“What do you see?”
The child stood before his mother, eyes wide and staring as if through her. His small body trembled. It was just past midnight, and he’d risen from his bed in a panic, disoriented by the darkness.
“God” he answered, breathlessly, the urgency in him rising.
“What does he look like?”
“I can’t see him. His light is too bright. But he’s holding up a giant orb.”
Chills ran down the mother’s spine. An orb? Not the language of a nine-year-old boy.
“What does it mean?”
“He’s showing me weather, like storms and floods, and fire, and stuff.”
“Why do you think He’s showing you this?”
“It’s a message,” the boy’s face, so angelic in this dim light, made his mother’s heart ache. What was happening to her son?
“God wants us to know that hard times are coming, and that we will have to learn to live together differently. He wants us to get along, take care of one another.”
“That is a good message.”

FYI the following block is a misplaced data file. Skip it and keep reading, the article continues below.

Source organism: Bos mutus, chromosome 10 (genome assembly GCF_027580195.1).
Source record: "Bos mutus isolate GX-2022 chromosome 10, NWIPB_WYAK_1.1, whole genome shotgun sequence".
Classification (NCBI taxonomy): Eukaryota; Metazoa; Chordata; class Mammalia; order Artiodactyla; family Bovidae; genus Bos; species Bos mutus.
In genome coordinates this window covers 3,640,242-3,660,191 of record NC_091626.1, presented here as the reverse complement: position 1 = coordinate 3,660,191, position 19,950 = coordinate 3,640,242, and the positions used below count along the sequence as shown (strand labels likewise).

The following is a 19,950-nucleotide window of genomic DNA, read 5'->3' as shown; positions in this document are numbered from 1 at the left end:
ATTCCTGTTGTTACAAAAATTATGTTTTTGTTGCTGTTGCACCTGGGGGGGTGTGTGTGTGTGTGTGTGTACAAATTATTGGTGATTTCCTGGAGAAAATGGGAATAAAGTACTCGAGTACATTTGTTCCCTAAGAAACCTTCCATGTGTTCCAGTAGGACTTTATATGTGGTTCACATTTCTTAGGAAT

The boy relaxed then, his body surrendering to her arms. She rocked him gently, wondering what to say.
“Are you afraid?” she asked after a pause.
“No, Mom,” he replied matter-of-factly. “There are angels here too.”
“Yes. They came first, to tell me God was coming.”
She guided his slender body back to bed, sitting on the edge and stroking his hair as he fell back into a deep sleep.
“Do other people see God?” he asked her the next morning.
“There have been others, yes,” she answered hesitantly. They’d stopped going to church years before.
“Really? How do you know?”
“It’s written down.”
“In a book?”
“Yes. It’s called the Bible.”
She kept him home from school that day, sensing his need to be close to her. Later, they ventured to the mall where a man sold scrolls with the meaning of names.
“Maybe he has my name!”
“No, son. I made your name up. You won’t find it there.”
But the boy persisted, asking the man if he had any information about his name.
“I do!” came the reply. “Your name has two meanings, depending on the Greek or Hebrew translation. It means He who talks to God or He who listens to God.
The boy beamed, while the mother felt a deep sense of inadequacy settle around her.
(Written for Willow Poetry’s challenge: What do you see? Image provided by Hélène Valliant.)